Yesterday, I build a website in memoriam to her. The website itself is rather simple, but the functionality is phenomenal. This website facilitates the crowdsourcing of stories and media pertaining to my grandmother. What has been really exciting, even in the first few hours, is that I am reading stories and seeing pictures I never would have discovered. For example, my father posted one memory I’ve never heard and I just shared one as well.
The ellenjayne.keeganslw.com website is built with WordPress and automated using a few plugins, dropitto.me, and OneDrive.
First, I setup the AccessPress Anonymous Post plugin to allow others to submit their stories of my Grandmother without needing an account on the website. This allows me to automate all of the writing that takes place on the website and notifies me about new posts.
Finally, since dropitto.me is limited to 100MB file size submissions, I also setup a page where people can submit URLs to photos and videos they wish to share. That way if individuals have large video files, they can submit a Dropbox, Google Drive, or OneDrive link. Alternatively, this allows people to submit links to FaceBook photos, etc. This is the only part of the website that is not currently automated. I have enabled email notifications upon receiving submissions through this form, but this feature requires my attention.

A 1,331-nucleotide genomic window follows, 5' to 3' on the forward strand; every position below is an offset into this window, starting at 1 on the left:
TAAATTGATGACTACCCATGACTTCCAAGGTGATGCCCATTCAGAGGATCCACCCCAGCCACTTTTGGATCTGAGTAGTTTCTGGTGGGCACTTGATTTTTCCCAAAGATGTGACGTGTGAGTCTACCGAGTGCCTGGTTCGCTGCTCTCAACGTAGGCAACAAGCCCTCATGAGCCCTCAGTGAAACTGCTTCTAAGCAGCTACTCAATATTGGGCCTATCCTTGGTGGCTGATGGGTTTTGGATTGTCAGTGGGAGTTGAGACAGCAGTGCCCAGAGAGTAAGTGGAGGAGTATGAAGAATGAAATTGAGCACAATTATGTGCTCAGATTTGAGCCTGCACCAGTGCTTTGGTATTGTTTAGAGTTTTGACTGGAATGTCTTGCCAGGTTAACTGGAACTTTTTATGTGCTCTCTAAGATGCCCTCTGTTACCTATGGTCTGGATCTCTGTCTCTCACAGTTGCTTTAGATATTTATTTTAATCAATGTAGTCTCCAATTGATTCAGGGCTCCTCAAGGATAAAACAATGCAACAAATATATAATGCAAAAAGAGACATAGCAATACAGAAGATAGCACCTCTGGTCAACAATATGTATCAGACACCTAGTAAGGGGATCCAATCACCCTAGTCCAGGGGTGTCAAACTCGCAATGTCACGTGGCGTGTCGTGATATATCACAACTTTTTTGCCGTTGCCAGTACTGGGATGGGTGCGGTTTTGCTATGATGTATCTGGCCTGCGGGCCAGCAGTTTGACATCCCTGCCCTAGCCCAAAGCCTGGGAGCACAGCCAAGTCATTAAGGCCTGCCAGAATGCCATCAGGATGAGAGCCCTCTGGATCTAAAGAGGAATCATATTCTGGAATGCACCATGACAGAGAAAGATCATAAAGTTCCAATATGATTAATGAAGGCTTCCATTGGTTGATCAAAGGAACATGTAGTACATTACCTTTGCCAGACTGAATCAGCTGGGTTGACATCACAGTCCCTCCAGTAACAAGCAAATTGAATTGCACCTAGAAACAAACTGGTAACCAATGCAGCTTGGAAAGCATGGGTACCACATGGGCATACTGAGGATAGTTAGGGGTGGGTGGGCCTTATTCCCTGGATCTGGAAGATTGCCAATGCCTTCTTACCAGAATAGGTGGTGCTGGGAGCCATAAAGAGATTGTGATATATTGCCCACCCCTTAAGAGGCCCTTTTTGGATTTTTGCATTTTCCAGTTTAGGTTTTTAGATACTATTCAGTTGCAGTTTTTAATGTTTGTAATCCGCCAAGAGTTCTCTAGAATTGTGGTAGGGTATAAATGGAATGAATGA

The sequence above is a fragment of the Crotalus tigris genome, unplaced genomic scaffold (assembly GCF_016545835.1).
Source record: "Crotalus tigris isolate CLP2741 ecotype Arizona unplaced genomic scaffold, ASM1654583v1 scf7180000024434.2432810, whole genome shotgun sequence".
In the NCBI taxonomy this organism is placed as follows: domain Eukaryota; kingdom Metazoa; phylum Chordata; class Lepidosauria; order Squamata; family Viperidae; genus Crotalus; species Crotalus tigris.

In Memoriam Projects
In addition to this website, I am also working on a Twine game and preparing for the memorial service. At the moment, it sounds like family members want me to live stream the service and setup a place where we can record videos of people reminiscing about my grandmother. Additionally, I hope to have ellenjayne.keeganslw.com available at the service to offer attendees the opportunity to read and writing memories about my Grandmother. The goal of each of these projects it to allow people to share their experiences and connect to one another like they connected to Grandmommy.
All of these projects, especially the website, are important to me as a tribute to my Grandmother and to facilitate positive connections between family, friends, and acquaintances as we honor this wonderful women. She had a profound impact on so many people in this world and she will be sorely missed by all.
Writing this has been especially hard because this will be my first post that is not read by my Grandmother (after she became a subscriber to my website, she started reading everything I wrote). Yet, I want to share ellenjayne.keeganslw.com because, although I am grieving, everyone’s memories are bring me joy.
The featured image is provided CC0 by Viktor Mogilat via Unsplash.